Discover more from The Status Kuo
Trump’s Case Could Turn on a Single Word—and the Committee Knows It
Corruptly. That is the state of mind, or specific intent, that the law governing obstruction of an official proceeding requires for a defendant’s conviction. It’s also the word on which the January 6 Committee is so focused, even though they haven’t come out lately to say it directly. They know that it won’t be enough for prosecutors to show that Donald Trump attempted to impede the electoral count through various means. We already know he did, and that’s not really in dispute. Rather, prosecutors must show that he did so “corruptly.”
But what exactly does “corruptly” mean here? The Supreme Court has never weighed in on this directly, so we’re left looking at what lower courts have said about it. (Here, I’m borrowing from the analysis of legal scholar Eric J. Tamashasky, with an attempt to strip out much of the denser legalese.)
“Corruptly” could mean an “improper motive or bad or evil purpose” as many courts have ruled. After all, people can seek to impede Congress in all manner of ways, some legal and some illegal. Protesting lawfully to persuade Congressmembers to object to the electoral tallies of the states, for example, is protected under the First Amendment. The rally at the Ellipse on January 6 broke no laws, at least until Trump incited the crowd to march down the Capitol in violation of their permit. But even then, had the crowds remained outside the Capitol perimeter, no prosecutor would have charged them with obstruction of Congress, no matter how loud their voices grew, and even though they were technically there illegally. Indeed, courts will be careful to construe words like “corruptly” so as not to impinge on constitutionally protected rights like freedom of speech and freedom of assembly.
But a definition that establishes an “improper motive” or “bad or evil purpose” as its requirement possibly gets us into tricky territory in this case. As we saw in the videos at the end of Tuesday’s Committee hearing, many of the rioters subjectively and genuinely believed that they were acting not for an improper, bad or evil purpose but rather to save the Republic. It’s why nearly half of Republicans polled still believe to this day that the rioters were actually “patriots” on January 6.
Trump’s lawyers could build on this. It’s not illegal, they might argue, to tell your friends to, say, smash the window of a hot car to save a child trapped inside, even if you were mistaken because the car was running and it had the air conditioning on. You simply didn’t act with an improper motive or with a bad or evil purpose. Such a broad definition of “corruptly” might also open the door to the use of the Big Lie by Trump and his allies to justify all their insider schemes and plots to hold onto power. Trump’s lawyer John Eastman has already argued in one court case that he acted in good faith based on the information he had been told about electoral fraud, which he claims he believed.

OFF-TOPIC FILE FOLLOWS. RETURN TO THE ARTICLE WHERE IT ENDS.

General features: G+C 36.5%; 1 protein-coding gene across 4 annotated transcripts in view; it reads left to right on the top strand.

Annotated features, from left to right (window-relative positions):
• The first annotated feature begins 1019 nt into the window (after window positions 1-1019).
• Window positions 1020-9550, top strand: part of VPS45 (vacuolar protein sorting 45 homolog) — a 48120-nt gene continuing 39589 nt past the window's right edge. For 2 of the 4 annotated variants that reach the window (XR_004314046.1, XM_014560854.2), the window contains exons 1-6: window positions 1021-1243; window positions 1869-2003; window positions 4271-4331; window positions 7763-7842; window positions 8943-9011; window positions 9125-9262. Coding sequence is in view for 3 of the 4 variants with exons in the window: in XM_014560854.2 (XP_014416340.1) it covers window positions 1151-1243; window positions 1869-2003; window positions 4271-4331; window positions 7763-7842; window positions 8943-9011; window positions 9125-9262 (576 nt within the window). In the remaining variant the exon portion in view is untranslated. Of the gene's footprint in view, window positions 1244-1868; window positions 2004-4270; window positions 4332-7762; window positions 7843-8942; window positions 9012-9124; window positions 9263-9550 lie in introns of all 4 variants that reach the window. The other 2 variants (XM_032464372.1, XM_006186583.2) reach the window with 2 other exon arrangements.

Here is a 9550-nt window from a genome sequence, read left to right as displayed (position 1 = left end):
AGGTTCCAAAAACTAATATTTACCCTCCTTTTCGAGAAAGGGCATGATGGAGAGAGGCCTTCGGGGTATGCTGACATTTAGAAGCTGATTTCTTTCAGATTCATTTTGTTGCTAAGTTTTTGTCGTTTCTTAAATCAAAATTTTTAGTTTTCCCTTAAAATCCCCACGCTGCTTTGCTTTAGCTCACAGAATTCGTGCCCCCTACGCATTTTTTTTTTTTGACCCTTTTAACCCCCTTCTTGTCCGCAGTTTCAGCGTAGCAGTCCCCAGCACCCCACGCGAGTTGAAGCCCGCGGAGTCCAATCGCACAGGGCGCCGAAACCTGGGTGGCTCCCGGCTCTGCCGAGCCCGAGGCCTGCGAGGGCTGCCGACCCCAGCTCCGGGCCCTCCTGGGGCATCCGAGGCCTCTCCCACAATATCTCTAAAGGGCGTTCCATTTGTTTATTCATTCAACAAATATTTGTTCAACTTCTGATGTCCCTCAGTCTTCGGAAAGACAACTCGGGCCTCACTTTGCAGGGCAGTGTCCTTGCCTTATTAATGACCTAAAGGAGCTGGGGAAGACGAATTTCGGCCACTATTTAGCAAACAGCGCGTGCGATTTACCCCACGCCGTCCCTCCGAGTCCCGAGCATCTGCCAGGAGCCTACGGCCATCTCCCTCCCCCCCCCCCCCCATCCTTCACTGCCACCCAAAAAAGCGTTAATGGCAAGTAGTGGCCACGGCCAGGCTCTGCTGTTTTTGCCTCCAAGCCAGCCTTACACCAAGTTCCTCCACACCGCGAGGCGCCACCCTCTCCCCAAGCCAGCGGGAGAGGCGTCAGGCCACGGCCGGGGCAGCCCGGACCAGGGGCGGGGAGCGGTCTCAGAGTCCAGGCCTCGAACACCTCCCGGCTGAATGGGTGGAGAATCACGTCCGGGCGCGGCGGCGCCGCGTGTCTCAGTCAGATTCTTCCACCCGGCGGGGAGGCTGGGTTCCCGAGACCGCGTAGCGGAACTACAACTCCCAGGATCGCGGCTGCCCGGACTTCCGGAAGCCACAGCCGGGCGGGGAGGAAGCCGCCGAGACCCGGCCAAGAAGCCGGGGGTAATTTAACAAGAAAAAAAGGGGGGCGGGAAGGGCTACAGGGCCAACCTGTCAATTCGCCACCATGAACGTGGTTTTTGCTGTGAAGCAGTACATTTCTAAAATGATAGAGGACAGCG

The Fifth Circuit looked closely at this very question of what “corruptly” means, at least in the context of trying to influence an IRS investigation. In United States v. Reeves, the court held that “corruptly” means acting with “an intent to secure an unlawful advantage or benefit.” This holding and its reasoning resonate because it gets to the heart of what corruption really is: a use of your power or position to get something for you and your cronies that you’re not entitled to under law. The court noted that “corruptly” must mean something other than merely acting with an improper motive or bad or evil purpose. After all, acting to obstruct or impede the IRS (or Congress for our purposes) is already presumptively “improper” and “bad,” so “corruptly” must mean something else, or else the word “corruptly” becomes redundant. And that’s a big no-no for courts examining the meaning of statutes.
Under a definition of “corruptly” that means “an intent to secure an unlawful advantage or benefit,” different parts of the story fall into place. As the Committee is showing, piece by puzzle piece, Trump and his allies intended to use their power and position to secure an unlawful advantage or benefit, namely the overturning or the delaying of the electoral count so they could hold onto power. In this light, the Big Lie becomes their cover, and not their motive.
Returning to the kid-in-the car analogy, if it turns out what the defendant really wanted was to steal a purse he had spotted inside the car, then a jury could find that it was illegal for the defendant to tell others to break the window to save the kid just so he could steal the purse. This is especially true if people had repeatedly pointed out to the defendant that the car was in fact running, the A/C was on, and the kid was never in any danger.
“Saving the kid” sure starts to look like a pretense for stealing the purse.